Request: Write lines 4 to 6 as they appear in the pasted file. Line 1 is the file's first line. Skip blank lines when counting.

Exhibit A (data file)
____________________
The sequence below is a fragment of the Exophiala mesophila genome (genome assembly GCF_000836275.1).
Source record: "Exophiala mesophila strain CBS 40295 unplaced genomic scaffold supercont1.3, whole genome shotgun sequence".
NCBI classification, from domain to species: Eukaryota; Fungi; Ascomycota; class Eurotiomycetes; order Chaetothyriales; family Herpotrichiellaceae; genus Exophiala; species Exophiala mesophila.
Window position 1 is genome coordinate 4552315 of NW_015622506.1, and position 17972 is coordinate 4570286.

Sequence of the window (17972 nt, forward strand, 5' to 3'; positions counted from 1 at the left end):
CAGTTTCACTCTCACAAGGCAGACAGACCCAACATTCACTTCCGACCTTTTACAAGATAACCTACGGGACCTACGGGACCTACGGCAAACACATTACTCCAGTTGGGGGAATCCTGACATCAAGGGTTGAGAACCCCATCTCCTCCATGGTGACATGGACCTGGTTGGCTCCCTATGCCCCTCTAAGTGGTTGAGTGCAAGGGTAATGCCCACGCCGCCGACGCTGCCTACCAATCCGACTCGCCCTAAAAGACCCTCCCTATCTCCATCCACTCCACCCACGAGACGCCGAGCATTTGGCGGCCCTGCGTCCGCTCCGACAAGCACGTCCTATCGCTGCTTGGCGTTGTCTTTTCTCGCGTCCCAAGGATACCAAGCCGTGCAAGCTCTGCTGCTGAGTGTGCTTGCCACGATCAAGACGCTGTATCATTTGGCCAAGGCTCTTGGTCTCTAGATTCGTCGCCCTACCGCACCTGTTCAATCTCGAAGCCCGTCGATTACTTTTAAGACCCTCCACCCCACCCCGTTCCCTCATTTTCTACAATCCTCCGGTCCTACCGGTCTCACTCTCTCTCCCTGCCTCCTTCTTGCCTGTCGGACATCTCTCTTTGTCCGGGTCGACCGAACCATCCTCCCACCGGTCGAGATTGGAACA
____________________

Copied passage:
Window position 1 is genome coordinate 4552315 of NW_015622506.1, and position 17972 is coordinate 4570286.

Sequence of the window (17972 nt, forward strand, 5' to 3'; positions counted from 1 at the left end):
CAGTTTCACTCTCACAAGGCAGACAGACCCAACATTCACTTCCGACCTTTTACAAGATAACCTACGGGACCTACGGGACCTACGGCAAACACATTACTCCAGTTGGGGGAATCCTGACATCAAGGGTTGAGAACCCCATCTCCTCCATGGTGACATGGACCTGGTTGGCTCCCTATGCCCCTCTAAGTGGTTGAGTGCAAGGGTAATGCCCACGCCGCCGACGCTGCCTACCAATCCGACTCGCCCTAAAAGACCCTCCCTATCTCCATCCACTCCACCCACGAGACGCCGAGCATTTGGCGGCCCTGCGTCCGCTCCGACAAGCACGTCCTATCGCTGCTTGGCGTTGTCTTTTCTCGCGTCCCAAGGATACCAAGCCGTGCAAGCTCTGCTGCTGAGTGTGCTTGCCACGATCAAGACGCTGTATCATTTGGCCAAGGCTCTTGGTCTCTAGATTCGTCGCCCTACCGCACCTGTTCAATCTCGAAGCCCGTCGATTACTTTTAAGACCCTCCACCCCACCCCGTTCCCTCATTTTCTACAATCCTCCGGTCCTACCGGTCTCACTCTCTCTCCCTGCCTCCTTCTTGCCTGTCGGACATCTCTCTTTGTCCGGGTCGACCGAACCATCCTCCCACCGGTCGAGATTGGAACA